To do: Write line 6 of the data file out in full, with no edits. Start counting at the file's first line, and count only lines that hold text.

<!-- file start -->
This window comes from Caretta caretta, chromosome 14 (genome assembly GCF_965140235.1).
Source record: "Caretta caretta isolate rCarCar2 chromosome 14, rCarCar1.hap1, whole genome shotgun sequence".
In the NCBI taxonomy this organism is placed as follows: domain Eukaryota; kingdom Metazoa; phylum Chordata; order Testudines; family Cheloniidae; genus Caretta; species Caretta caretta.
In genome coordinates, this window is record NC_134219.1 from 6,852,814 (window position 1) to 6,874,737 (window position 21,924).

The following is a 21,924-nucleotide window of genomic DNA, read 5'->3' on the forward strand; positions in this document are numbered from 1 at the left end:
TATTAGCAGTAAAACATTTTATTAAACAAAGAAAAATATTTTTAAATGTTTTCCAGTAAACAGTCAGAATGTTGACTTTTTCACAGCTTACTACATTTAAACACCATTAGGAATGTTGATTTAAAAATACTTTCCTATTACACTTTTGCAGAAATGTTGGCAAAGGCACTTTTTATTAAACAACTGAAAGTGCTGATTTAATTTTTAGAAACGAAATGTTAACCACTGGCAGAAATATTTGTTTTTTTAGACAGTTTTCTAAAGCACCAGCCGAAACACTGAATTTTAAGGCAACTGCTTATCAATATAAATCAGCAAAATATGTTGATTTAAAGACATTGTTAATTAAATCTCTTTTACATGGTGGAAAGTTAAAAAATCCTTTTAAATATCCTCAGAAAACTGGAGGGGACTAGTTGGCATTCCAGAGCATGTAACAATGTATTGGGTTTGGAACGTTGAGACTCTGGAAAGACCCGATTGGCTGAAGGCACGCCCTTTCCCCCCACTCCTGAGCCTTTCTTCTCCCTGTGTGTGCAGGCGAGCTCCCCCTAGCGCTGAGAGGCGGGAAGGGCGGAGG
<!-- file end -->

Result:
TATTAGCAGTAAAACATTTTATTAAACAAAGAAAAATATTTTTAAATGTTTTCCAGTAAACAGTCAGAATGTTGACTTTTTCACAGCTTACTACATTTAAACACCATTAGGAATGTTGATTTAAAAATACTTTCCTATTACACTTTTGCAGAAATGTTGGCAAAGGCACTTTTTATTAAACAACTGAAAGTGCTGATTTAATTTTTAGAAACGAAATGTTAACCACTGGCAGAAATATTTGTTTTTTTAGACAGTTTTCTAAAGCACCAGCCGAAACACTGAATTTTAAGGCAACTGCTTATCAATATAAATCAGCAAAATATGTTGATTTAAAGACATTGTTAATTAAATCTCTTTTACATGGTGGAAAGTTAAAAAATCCTTTTAAATATCCTCAGAAAACTGGAGGGGACTAGTTGGCATTCCAGAGCATGTAACAATGTATTGGGTTTGGAACGTTGAGACTCTGGAAAGACCCGATTGGCTGAAGGCACGCCCTTTCCCCCCACTCCTGAGCCTTTCTTCTCCCTGTGTGTGCAGGCGAGCTCCCCCTAGCGCTGAGAGGCGGGAAGGGCGGAGG